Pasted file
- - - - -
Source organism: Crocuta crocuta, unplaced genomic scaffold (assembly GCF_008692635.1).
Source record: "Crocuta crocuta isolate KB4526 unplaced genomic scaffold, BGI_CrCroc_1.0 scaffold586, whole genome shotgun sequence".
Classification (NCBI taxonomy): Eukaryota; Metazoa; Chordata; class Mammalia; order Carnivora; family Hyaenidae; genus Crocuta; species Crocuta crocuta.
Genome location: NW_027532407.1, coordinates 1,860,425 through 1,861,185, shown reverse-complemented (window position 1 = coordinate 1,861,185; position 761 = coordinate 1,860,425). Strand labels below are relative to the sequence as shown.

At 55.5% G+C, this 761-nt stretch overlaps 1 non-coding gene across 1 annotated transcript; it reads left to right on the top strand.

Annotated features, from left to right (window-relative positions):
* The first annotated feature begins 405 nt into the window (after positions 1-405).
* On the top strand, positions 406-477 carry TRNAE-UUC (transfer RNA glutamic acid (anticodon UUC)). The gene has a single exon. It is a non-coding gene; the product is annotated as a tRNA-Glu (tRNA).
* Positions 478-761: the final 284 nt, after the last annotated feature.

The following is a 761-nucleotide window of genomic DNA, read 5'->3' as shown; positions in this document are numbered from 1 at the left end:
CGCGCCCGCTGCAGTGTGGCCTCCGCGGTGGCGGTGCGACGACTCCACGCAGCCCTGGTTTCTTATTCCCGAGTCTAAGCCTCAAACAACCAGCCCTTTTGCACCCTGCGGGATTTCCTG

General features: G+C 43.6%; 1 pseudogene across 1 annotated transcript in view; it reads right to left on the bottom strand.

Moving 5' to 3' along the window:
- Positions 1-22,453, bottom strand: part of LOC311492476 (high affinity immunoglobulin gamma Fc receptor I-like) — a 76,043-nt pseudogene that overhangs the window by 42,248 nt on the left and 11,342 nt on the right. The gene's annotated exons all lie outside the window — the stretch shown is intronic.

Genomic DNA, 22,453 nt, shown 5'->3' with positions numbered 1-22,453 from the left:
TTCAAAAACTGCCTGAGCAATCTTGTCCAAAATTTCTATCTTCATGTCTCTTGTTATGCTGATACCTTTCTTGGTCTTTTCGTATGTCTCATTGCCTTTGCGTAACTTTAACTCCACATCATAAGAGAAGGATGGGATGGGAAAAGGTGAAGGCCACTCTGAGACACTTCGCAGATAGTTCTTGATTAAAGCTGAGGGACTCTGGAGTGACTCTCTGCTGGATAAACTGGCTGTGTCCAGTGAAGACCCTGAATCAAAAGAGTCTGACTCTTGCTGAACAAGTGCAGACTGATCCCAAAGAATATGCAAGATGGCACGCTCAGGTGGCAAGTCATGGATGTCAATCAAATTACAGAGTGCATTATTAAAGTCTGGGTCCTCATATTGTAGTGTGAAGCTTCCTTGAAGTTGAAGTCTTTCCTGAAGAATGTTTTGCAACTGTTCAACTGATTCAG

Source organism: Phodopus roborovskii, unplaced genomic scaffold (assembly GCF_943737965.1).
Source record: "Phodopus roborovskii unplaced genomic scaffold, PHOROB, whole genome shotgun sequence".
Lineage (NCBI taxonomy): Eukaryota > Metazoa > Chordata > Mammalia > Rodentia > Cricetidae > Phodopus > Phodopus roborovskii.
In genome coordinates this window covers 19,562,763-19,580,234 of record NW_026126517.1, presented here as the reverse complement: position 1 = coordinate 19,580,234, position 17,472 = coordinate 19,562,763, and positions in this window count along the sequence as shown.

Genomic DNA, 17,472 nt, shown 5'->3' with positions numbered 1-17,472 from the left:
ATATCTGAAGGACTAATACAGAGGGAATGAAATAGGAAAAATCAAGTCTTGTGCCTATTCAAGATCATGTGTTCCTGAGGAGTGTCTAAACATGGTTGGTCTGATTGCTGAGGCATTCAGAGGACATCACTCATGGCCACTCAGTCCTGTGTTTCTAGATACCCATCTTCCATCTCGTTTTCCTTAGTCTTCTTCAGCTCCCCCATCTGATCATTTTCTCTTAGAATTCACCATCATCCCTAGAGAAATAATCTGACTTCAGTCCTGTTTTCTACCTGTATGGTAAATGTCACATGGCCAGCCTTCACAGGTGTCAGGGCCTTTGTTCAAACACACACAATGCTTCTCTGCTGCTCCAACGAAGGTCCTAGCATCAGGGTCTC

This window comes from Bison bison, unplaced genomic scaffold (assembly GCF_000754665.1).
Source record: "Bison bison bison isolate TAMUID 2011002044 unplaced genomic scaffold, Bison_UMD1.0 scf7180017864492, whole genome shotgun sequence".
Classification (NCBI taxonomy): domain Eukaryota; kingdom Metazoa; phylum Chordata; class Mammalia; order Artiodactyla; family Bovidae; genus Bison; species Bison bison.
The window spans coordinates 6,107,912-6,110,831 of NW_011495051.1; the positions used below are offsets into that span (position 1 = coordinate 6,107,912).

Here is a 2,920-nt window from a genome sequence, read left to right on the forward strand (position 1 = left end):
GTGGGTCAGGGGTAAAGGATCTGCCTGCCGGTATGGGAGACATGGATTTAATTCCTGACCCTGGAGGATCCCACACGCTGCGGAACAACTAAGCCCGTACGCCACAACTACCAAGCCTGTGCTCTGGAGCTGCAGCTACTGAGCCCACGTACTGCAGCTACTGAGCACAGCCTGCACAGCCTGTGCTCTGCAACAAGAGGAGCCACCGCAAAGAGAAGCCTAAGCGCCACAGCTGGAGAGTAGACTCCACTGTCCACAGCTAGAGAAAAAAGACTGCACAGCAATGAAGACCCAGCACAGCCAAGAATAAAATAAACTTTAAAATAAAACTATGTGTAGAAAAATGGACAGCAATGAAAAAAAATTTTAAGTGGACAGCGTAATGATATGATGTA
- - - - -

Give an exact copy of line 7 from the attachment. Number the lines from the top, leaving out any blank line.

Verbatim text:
* The first annotated feature begins 405 nt into the window (after positions 1-405).